Police have condemned “another example of wildlife crime” in North Yorkshire which adds to the county’s unwanted record as the UK’s worst hotspot for bird persecution.
In the latest reported incident, a marsh harrier was found with a broken wing and a shotgun pellet lodged next to the fracture.
Suspicions of further criminal behaviour have also been raised after a satellite-tagged hen harrier went missing last month. Police searches have so far been unable to locate the bird.
As reported in The Yorkshire Post yesterday, police forces across the country are this week focusing on targeting rural criminals as part of a Wildlife and Rural Crime Week of Action organised by the National Police Chiefs’ Council.
North Yorkshire Police issued an appeal for information yesterday as part of officers’ ongoing investigation into the discovery of the injured marsh harrier on August 18.
The bird was found by a member of the public in a stubble field close to the village of Hutton Buscel, near Scarborough.
It was taken to Ryedale-based wildlife rehabilitator Jean Thorpe for care and was then examined by a vet.
A spokesperson for North Yorkshire Police said: “Sadly, North Yorkshire is the UK’s worst hotspot for confirmed cases of bird of prey persecution.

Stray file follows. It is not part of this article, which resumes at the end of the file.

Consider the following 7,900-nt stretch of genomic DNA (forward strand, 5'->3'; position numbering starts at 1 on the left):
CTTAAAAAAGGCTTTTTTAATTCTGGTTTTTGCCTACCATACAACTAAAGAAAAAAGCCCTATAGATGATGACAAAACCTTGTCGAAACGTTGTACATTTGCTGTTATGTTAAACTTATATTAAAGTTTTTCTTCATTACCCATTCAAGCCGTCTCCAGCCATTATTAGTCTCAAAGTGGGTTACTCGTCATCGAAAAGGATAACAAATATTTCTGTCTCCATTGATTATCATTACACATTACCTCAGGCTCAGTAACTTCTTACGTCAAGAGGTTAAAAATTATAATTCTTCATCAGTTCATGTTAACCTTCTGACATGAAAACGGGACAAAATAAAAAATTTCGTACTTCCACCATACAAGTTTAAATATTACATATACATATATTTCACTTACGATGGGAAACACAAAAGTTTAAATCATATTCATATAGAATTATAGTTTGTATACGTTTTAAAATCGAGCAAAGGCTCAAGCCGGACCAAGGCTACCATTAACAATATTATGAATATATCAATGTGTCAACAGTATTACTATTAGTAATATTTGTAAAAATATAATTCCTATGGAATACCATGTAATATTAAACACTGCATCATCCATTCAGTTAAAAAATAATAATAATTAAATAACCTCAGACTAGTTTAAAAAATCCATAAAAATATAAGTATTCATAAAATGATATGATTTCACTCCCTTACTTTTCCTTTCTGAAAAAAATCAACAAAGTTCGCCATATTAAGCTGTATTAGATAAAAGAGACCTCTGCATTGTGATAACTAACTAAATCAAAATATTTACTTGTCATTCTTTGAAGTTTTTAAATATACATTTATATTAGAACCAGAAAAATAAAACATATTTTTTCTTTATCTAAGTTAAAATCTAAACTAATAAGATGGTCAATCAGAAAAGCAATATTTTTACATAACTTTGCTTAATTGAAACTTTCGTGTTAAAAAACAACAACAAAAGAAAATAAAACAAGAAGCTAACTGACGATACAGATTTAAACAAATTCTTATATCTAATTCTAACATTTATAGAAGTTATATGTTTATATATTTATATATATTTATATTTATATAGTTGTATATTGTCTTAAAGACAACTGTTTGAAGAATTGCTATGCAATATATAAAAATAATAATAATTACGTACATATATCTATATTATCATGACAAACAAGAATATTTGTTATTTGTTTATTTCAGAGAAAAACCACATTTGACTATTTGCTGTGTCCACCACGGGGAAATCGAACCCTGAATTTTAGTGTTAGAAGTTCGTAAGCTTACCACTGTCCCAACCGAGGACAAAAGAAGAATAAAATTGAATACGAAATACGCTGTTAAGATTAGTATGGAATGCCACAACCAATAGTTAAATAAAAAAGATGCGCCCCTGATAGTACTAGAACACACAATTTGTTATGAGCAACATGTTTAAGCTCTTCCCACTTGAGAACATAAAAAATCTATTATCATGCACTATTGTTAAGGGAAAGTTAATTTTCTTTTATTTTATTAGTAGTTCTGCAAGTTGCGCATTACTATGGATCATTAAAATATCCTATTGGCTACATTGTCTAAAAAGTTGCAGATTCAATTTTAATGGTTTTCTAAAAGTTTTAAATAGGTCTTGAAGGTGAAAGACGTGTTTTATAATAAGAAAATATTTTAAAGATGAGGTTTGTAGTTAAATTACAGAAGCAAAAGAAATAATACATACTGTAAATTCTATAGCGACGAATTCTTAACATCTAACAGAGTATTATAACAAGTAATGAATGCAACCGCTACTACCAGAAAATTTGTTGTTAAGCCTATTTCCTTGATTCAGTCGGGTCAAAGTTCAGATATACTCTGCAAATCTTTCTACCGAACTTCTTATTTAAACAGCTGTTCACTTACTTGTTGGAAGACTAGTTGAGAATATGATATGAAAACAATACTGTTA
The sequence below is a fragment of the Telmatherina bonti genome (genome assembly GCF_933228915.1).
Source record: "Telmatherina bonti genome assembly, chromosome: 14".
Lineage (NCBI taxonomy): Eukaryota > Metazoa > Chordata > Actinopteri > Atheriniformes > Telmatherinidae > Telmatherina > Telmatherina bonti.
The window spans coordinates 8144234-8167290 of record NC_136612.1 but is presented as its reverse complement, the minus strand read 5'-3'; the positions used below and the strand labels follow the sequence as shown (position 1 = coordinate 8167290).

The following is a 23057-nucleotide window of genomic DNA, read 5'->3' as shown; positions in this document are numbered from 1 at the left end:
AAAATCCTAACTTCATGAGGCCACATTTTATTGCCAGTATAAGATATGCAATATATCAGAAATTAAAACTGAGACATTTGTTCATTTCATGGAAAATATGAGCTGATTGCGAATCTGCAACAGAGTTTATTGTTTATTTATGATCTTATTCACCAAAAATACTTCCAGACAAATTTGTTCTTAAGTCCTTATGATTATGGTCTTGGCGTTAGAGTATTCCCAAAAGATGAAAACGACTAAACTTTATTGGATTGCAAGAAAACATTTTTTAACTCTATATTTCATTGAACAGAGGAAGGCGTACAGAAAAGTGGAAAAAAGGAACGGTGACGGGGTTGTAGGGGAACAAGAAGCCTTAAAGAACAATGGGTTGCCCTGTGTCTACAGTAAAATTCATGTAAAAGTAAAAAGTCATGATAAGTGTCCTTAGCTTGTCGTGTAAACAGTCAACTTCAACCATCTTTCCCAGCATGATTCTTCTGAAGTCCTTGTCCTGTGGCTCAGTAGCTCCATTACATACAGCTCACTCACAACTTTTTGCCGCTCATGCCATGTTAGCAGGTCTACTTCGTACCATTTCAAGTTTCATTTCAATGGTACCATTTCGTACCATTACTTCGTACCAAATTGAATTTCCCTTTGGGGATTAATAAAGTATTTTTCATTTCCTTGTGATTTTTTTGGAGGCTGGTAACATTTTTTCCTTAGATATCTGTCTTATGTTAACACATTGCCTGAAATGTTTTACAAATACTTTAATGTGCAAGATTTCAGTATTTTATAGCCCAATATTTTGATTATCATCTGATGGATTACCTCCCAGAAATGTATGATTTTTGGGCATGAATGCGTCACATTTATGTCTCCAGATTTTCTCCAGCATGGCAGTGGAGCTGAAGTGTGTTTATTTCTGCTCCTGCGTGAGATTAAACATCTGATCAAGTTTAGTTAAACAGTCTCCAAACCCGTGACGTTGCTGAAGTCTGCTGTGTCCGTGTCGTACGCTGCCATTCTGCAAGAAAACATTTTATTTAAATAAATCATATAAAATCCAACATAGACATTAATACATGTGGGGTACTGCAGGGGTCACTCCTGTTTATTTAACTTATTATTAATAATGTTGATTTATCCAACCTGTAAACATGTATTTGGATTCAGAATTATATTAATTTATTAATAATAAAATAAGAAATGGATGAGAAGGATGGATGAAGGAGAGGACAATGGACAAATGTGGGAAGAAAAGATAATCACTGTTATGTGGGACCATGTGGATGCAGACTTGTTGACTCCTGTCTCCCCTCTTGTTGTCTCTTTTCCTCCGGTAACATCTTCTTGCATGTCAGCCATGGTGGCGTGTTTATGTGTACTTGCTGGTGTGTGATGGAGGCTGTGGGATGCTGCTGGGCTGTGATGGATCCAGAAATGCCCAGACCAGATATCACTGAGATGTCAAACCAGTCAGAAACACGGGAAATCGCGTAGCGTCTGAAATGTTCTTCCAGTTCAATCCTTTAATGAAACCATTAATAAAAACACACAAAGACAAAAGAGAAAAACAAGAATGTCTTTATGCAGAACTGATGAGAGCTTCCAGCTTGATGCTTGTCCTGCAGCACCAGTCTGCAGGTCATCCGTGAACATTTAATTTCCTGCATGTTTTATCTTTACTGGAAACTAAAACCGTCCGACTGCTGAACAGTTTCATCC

“This magnificent bird has been very fortunate to survive, largely thanks to the dedication and care given by Jean Thorpe, but is yet another example of a wildlife crime having taken place against our birds of prey.”
The force has also issued a public plea for information to help track down the missing hen harrier, a protected species of serious conservation concern that the RSPB describes as the UK’s “most intensively persecuted”.
The young male bird was tagged at a release site in the Yorkshire Dales at the end of July as part of a brood management scheme and is known to a monitoring team at Natural England as 183704.
Its last satellite tag data showed the bird had spent a few days in the Forest of Bowland in Lancashire before flying to the Lake District near Thirlmere on September 19. That same day, the bird passed through the Mallerstang Common area in Cumbria’s Upper Eden Valley and just after 6pm its final transmission was from the Seavy Gutter area of Askrigg Common in Richmondshire.
Police said the bird could have then flown on for some distance.
Natural England field staff have used a hand-held scanner and monitored known roost sites in a bid to locate the bird, while North Yorkshire Police have carried out two searches – one in the area of the last known transmission and a second one covering a much larger area – but there have been no further sightings or transmissions.
The force said farmers, land owners and gamekeepers had fully co-operated with Natural England and North Yorkshire Police as part of the investigation.
The bird is a juvenile male and will still be brown in colour. It had been ringed and bears the British Trust for Ornithology ring number EA54306.
Police said if the bird is found dead, a post-mortem examination will take place to establish if the cause of death was from natural causes or predation, or if criminal activity was involved.